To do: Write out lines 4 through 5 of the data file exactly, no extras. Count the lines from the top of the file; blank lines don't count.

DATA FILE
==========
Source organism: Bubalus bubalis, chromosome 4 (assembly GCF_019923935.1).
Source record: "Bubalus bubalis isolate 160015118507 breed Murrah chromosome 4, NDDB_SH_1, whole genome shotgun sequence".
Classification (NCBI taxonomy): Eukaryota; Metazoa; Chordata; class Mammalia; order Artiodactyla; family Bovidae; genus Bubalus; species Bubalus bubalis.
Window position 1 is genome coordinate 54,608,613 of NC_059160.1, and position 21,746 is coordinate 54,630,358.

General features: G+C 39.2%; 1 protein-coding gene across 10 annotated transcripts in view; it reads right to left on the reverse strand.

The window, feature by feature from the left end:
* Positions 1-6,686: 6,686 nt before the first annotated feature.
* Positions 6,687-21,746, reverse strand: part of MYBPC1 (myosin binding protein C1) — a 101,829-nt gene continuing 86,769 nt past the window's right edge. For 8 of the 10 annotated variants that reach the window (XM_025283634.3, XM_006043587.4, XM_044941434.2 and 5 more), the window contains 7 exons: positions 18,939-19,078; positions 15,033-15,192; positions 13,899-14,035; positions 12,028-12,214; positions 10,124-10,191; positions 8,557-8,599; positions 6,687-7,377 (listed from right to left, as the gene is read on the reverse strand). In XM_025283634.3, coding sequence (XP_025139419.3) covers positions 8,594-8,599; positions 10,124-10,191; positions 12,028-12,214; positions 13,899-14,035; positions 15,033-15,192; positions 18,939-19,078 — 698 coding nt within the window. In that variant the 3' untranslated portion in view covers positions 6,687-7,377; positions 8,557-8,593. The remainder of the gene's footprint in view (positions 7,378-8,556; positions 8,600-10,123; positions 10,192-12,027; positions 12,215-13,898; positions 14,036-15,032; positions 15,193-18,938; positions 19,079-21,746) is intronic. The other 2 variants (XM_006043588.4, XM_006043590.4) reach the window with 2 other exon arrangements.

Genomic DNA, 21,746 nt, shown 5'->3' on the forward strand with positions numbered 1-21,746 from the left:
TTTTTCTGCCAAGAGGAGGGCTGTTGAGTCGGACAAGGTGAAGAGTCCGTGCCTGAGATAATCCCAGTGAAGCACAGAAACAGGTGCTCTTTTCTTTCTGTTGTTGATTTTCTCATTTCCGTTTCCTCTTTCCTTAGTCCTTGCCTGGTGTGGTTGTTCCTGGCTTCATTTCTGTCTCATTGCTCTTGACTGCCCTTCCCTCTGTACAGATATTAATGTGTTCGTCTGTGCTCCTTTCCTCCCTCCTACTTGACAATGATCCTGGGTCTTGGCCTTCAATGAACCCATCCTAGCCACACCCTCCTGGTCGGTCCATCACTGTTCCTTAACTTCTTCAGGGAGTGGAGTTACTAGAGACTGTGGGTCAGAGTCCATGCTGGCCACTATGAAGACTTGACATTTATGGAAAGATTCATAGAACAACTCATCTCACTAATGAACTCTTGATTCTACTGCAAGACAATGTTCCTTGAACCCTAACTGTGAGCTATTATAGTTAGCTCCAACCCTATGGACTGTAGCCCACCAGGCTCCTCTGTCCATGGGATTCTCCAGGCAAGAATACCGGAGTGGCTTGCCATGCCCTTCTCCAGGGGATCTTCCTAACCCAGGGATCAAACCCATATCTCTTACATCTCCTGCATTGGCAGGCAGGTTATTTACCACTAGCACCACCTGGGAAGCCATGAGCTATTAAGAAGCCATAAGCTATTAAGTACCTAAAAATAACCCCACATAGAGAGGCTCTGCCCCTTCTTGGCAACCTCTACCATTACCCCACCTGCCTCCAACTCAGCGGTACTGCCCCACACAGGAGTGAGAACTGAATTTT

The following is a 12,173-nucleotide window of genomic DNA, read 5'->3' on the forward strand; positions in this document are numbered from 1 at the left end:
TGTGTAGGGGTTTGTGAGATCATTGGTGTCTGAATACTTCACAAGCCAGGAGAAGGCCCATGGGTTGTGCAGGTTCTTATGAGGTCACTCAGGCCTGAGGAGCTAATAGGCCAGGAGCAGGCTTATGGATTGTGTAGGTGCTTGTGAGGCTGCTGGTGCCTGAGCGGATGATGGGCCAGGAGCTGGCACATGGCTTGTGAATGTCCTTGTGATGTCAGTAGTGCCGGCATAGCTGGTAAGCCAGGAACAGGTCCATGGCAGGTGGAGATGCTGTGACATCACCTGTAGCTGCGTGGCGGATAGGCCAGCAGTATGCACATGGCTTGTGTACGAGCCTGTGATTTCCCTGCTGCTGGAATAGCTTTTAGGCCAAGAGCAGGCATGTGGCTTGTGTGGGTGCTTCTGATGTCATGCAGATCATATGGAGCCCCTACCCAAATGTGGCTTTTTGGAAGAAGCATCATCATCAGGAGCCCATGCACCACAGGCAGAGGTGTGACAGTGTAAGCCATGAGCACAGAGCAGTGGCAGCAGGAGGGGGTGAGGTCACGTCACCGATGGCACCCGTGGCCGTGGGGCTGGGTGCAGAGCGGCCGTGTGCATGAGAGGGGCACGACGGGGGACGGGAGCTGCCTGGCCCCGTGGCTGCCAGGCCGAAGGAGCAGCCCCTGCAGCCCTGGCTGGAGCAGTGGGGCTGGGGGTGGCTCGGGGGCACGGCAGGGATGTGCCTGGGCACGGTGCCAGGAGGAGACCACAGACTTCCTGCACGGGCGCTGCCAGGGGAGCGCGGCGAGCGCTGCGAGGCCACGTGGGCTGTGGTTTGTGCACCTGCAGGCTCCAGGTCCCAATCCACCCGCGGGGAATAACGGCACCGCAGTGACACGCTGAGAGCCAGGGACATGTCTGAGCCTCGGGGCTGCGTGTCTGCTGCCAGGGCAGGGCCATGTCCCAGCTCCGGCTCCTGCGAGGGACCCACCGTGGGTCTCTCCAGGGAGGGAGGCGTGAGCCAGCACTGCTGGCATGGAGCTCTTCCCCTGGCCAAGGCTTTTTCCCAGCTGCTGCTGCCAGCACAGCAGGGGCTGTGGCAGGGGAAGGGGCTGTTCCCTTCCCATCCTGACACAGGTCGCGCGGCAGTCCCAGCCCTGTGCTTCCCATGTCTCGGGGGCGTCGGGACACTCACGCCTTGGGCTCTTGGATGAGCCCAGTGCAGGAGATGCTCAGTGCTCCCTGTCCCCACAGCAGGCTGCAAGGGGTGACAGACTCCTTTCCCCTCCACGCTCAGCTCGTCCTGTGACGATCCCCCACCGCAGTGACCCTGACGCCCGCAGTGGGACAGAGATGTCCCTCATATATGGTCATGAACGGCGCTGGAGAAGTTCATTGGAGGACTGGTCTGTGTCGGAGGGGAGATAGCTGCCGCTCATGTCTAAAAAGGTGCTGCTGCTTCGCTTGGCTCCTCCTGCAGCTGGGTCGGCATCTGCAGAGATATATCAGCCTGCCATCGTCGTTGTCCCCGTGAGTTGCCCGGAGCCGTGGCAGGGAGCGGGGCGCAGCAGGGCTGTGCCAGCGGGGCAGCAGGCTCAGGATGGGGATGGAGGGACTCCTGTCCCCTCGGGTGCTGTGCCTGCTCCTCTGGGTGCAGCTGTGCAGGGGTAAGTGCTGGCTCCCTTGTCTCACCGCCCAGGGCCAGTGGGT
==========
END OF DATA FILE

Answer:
Window position 1 is genome coordinate 54,608,613 of NC_059160.1, and position 21,746 is coordinate 54,630,358.

General features: G+C 39.2%; 1 protein-coding gene across 10 annotated transcripts in view; it reads right to left on the reverse strand.